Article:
I guess I shouldn’t be surprised that there were dudes in the comments of the show’s official Facebook group that trashed this plot. Part of me automatically assumed that all fans of this show would be sensitive to issues like this, because the people I’ve come to know and love through this fandom are. But of course there were men out there who thought it was “unrealistic” that Grace waited so long to tell Martin, that she only told Bobbi and never reported it. It’s stunning to me that there are still people who think recounting one of the most horrific and traumatizing moments of your life is easy, but there are, and they’re doing things like voting sexual predators into the Supreme Court. And that is exactly why stories like Grace’s need to be told. I think one of the more affecting things about “Grace’s Secret” is that we, as an audience, have had Grace in our lives for ten seasons; we’ve invited her into our homes every week for 200+ episodes over twenty years, and we feel like we know her so well because of that. So when she reveals her secret, we’re shaken by it for more than the obvious reasons. And that just might be the key to getting through to certain viewers. It’s a little disappointing that it took the discovery of what happened to his daughter for Martin to start to change his views on this, but he got there. Which means that other people can get there, too. But that’s not going to happen if we let these stories fall into the shadows. Will & Grace did an incredibly brave thing in using a sitcom platform to tell a story that is so heavy and necessary, and I am amazed by the way they shined a light on this. And I am so insanely proud to be a fan of this show.
Meanwhile, the thing that Grace could have used to get out of the road trip with Martin is in full swing. Jack, Karen, and Will are celebrating Jack’s engagement with brunch at Miss Coco’s (as in Coco Peru, and thank the casting gods they brought her back to this show—see season four’s “Moveable Feast” for her amazing contribution to the mess of phone calls that open the episode—because she’s a legend and I love her so much). When Coco brings the bill over and Will and Karen start fighting over who gets to pay, the solution seems simple: whoever has the honor of being Jack’s best man also has the honor of picking up the check. The only problem? Jack told both Will and Karen that they could be his best man so he wouldn’t hurt anyone’s feelings. And with such a dilemma, there’s really only one way to settle it once and for all: spin the wheel of iconic monologues and battle against each other in a lip sync Bitch Royale, and whoever the audience declares the winner gets to be Jack’s best man.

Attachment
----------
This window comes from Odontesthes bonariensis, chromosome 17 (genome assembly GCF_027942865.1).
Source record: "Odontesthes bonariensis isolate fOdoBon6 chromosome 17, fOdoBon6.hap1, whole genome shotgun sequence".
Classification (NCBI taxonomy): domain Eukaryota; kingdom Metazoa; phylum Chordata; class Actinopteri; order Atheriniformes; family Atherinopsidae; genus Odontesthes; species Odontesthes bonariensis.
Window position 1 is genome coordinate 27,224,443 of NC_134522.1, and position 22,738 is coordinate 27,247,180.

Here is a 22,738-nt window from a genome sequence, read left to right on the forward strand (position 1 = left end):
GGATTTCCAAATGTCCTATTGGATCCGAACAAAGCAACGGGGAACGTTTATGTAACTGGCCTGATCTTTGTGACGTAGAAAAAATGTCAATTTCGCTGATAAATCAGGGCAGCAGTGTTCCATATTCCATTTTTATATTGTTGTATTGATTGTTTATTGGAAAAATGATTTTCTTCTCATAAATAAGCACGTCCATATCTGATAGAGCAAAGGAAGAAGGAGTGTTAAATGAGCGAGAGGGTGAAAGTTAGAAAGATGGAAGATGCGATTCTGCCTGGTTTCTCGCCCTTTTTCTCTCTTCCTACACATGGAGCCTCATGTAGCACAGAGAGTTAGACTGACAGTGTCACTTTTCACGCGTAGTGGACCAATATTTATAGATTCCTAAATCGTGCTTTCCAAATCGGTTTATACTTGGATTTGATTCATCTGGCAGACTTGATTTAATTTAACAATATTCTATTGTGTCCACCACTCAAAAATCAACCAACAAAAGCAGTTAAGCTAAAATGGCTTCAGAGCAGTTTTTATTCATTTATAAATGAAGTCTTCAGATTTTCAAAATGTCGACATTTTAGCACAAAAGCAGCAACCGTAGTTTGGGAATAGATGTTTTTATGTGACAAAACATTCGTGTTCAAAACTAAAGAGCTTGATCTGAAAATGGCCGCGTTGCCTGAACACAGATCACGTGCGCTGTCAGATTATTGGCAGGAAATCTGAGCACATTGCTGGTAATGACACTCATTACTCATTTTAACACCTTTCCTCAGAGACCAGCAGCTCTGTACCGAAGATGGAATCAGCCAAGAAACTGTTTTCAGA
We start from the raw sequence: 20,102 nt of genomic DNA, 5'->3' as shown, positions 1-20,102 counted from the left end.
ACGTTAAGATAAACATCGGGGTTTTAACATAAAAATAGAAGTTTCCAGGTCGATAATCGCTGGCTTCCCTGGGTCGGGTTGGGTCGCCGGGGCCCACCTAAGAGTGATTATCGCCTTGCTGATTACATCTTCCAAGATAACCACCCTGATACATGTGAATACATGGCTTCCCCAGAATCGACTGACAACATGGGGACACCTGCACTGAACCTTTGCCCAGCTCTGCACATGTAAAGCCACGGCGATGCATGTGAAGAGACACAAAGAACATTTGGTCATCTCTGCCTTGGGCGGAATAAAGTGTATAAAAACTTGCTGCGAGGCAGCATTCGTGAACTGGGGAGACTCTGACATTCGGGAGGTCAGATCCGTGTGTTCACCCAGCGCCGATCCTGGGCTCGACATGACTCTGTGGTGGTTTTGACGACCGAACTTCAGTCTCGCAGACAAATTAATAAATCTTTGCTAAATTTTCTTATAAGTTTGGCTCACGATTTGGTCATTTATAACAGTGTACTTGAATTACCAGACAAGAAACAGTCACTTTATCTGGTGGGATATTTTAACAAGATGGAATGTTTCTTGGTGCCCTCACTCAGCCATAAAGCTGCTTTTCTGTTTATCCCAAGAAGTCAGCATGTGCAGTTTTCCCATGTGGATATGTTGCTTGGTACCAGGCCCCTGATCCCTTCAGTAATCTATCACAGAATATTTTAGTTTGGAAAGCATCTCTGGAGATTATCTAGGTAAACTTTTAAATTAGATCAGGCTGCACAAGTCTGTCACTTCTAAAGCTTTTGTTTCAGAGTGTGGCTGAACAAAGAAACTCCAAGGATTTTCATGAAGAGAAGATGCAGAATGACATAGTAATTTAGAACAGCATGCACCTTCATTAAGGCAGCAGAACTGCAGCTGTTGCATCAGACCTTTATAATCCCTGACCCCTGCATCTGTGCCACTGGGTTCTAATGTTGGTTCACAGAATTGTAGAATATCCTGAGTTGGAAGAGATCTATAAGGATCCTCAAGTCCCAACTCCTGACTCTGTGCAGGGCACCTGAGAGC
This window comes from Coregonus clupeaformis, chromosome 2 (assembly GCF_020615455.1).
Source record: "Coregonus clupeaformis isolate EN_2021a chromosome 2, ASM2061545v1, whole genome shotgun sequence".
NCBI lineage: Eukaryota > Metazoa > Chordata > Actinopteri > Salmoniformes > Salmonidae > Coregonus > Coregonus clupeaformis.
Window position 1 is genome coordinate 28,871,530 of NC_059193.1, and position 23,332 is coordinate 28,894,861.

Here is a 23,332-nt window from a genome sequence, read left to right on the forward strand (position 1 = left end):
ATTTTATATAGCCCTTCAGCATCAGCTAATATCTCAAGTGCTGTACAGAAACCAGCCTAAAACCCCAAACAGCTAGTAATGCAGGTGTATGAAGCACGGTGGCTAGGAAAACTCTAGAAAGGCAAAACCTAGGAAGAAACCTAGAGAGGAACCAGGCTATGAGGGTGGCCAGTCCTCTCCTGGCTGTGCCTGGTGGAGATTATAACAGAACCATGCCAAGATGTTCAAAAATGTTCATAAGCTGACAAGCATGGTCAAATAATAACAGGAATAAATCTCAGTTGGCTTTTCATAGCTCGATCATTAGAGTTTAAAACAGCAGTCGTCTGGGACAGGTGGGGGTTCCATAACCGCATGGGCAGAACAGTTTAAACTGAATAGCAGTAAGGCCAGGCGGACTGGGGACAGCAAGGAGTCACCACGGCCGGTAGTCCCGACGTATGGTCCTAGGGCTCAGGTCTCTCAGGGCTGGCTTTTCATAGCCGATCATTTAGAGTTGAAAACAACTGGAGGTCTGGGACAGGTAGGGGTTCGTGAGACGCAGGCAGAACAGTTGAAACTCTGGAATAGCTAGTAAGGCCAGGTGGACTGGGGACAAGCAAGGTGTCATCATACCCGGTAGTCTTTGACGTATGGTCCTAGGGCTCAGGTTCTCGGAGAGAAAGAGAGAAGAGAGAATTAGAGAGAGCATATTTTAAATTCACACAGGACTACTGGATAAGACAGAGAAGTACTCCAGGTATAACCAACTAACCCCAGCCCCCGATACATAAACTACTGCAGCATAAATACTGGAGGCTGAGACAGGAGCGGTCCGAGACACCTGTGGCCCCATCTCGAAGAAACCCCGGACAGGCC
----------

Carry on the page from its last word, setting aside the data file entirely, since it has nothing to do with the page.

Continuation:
*Clears throat, prepares best RuPaul impression* Good luck, and DON’T…fuck it up.
Honestly, can we get a side show that’s just this? Because holy god, everything about it was brilliant. Will lip syncing the “Leave Britney alone!” speech was everything I never knew I needed; he goes all the way out on this one, and it’s only partially because it used to be his go-to first date move. But Karen holds her own, too, fully deserving that broom drop when she crushes the “I’ll get you, my pretty” bit from The Wizard of Oz. They’re both way too good at this; the audience votes them into a tie, which leads Coco to suggest a trivia contest to see who knows Jack better. Of course, that’s a dead end, too; Will and Karen know their friend so well (Karen knowing how big he is in Red Vines is a level of friendship I don’t think I’ll ever achieve) that they tie again and devolve into fighting about what Jack’s biggest fear is, making the groom-to-be stop everything with an iconic monologue of his own.